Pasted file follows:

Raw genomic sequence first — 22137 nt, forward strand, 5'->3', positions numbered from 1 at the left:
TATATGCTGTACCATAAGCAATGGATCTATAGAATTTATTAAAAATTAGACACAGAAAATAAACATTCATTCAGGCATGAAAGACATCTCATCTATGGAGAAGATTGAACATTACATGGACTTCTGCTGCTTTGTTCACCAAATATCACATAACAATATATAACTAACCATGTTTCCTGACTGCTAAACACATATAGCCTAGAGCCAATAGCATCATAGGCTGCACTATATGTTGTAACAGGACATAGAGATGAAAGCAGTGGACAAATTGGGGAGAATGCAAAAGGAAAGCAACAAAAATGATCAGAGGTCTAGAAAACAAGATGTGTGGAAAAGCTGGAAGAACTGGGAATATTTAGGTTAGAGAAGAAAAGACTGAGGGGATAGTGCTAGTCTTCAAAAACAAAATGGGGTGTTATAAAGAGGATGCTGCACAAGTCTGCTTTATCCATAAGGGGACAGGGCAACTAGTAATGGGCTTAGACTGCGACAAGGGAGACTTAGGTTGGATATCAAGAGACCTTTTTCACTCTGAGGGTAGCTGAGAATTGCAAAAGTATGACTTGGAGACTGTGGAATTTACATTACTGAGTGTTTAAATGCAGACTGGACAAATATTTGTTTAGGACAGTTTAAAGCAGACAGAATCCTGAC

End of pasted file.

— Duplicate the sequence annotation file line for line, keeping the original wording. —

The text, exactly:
Raw genomic sequence first — 22137 nt, forward strand, 5'->3', positions numbered from 1 at the left:
TATATGCTGTACCATAAGCAATGGATCTATAGAATTTATTAAAAATTAGACACAGAAAATAAACATTCATTCAGGCATGAAAGACATCTCATCTATGGAGAAGATTGAACATTACATGGACTTCTGCTGCTTTGTTCACCAAATATCACATAACAATATATAACTAACCATGTTTCCTGACTGCTAAACACATATAGCCTAGAGCCAATAGCATCATAGGCTGCACTATATGTTGTAACAGGACATAGAGATGAAAGCAGTGGACAAATTGGGGAGAATGCAAAAGGAAAGCAACAAAAATGATCAGAGGTCTAGAAAACAAGATGTGTGGAAAAGCTGGAAGAACTGGGAATATTTAGGTTAGAGAAGAAAAGACTGAGGGGATAGTGCTAGTCTTCAAAAACAAAATGGGGTGTTATAAAGAGGATGCTGCACAAGTCTGCTTTATCCATAAGGGGACAGGGCAACTAGTAATGGGCTTAGACTGCGACAAGGGAGACTTAGGTTGGATATCAAGAGACCTTTTTCACTCTGAGGGTAGCTGAGAATTGCAAAAGTATGACTTGGAGACTGTGGAATTTACATTACTGAGTGTTTAAATGCAGACTGGACAAATATTTGTTTAGGACAGTTTAAAGCAGACAGAATCCTGAC